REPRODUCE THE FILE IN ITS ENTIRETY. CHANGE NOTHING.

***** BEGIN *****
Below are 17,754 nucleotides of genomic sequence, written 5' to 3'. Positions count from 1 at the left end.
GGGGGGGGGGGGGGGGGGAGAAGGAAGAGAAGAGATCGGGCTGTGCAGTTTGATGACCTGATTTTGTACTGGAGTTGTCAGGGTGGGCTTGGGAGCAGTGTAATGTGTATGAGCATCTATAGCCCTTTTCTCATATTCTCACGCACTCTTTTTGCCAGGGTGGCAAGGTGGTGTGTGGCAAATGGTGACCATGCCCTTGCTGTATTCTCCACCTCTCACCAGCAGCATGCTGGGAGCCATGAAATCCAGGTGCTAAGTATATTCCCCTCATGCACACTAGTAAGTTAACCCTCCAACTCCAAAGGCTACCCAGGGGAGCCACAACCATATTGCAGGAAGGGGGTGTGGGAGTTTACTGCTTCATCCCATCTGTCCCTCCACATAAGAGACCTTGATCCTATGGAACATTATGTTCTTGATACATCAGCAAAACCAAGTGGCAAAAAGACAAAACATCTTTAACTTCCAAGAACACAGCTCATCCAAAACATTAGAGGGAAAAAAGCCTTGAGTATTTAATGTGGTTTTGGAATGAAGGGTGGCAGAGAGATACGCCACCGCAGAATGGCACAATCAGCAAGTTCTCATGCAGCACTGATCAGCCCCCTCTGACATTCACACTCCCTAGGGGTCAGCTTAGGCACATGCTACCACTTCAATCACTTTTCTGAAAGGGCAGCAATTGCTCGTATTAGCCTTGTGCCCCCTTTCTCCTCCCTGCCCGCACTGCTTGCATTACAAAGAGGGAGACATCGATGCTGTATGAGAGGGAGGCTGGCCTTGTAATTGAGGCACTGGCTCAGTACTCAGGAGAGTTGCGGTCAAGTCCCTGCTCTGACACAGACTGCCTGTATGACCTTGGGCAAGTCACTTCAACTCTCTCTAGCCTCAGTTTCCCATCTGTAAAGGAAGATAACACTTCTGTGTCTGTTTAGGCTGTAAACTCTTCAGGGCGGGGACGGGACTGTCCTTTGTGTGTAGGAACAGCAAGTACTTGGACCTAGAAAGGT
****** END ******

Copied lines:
Below are 17,754 nucleotides of genomic sequence, written 5' to 3'. Positions count from 1 at the left end.
GGGGGGGGGGGGGGGGGGAGAAGGAAGAGAAGAGATCGGGCTGTGCAGTTTGATGACCTGATTTTGTACTGGAGTTGTCAGGGTGGGCTTGGGAGCAGTGTAATGTGTATGAGCATCTATAGCCCTTTTCTCATATTCTCACGCACTCTTTTTGCCAGGGTGGCAAGGTGGTGTGTGGCAAATGGTGACCATGCCCTTGCTGTATTCTCCACCTCTCACCAGCAGCATGCTGGGAGCCATGAAATCCAGGTGCTAAGTATATTCCCCTCATGCACACTAGTAAGTTAACCCTCCAACTCCAAAGGCTACCCAGGGGAGCCACAACCATATTGCAGGAAGGGGGTGTGGGAGTTTACTGCTTCATCCCATCTGTCCCTCCACATAAGAGACCTTGATCCTATGGAACATTATGTTCTTGATACATCAGCAAAACCAAGTGGCAAAAAGACAAAACATCTTTAACTTCCAAGAACACAGCTCATCCAAAACATTAGAGGGAAAAAAGCCTTGAGTATTTAATGTGGTTTTGGAATGAAGGGTGGCAGAGAGATACGCCACCGCAGAATGGCACAATCAGCAAGTTCTCATGCAGCACTGATCAGCCCCCTCTGACATTCACACTCCCTAGGGGTCAGCTTAGGCACATGCTACCACTTCAATCACTTTTCTGAAAGGGCAGCAATTGCTCGTATTAGCCTTGTGCCCCCTTTCTCCTCCCTGCCCGCACTGCTTGCATTACAAAGAGGGAGACATCGATGCTGTATGAGAGGGAGGCTGGCCTTGTAATTGAGGCACTGGCTCAGTACTCAGGAGAGTTGCGGTCAAGTCCCTGCTCTGACACAGACTGCCTGTATGACCTTGGGCAAGTCACTTCAACTCTCTCTAGCCTCAGTTTCCCATCTGTAAAGGAAGATAACACTTCTGTGTCTGTTTAGGCTGTAAACTCTTCAGGGCGGGGACGGGACTGTCCTTTGTGTGTAGGAACAGCAAGTACTTGGACCTAGAAAGGT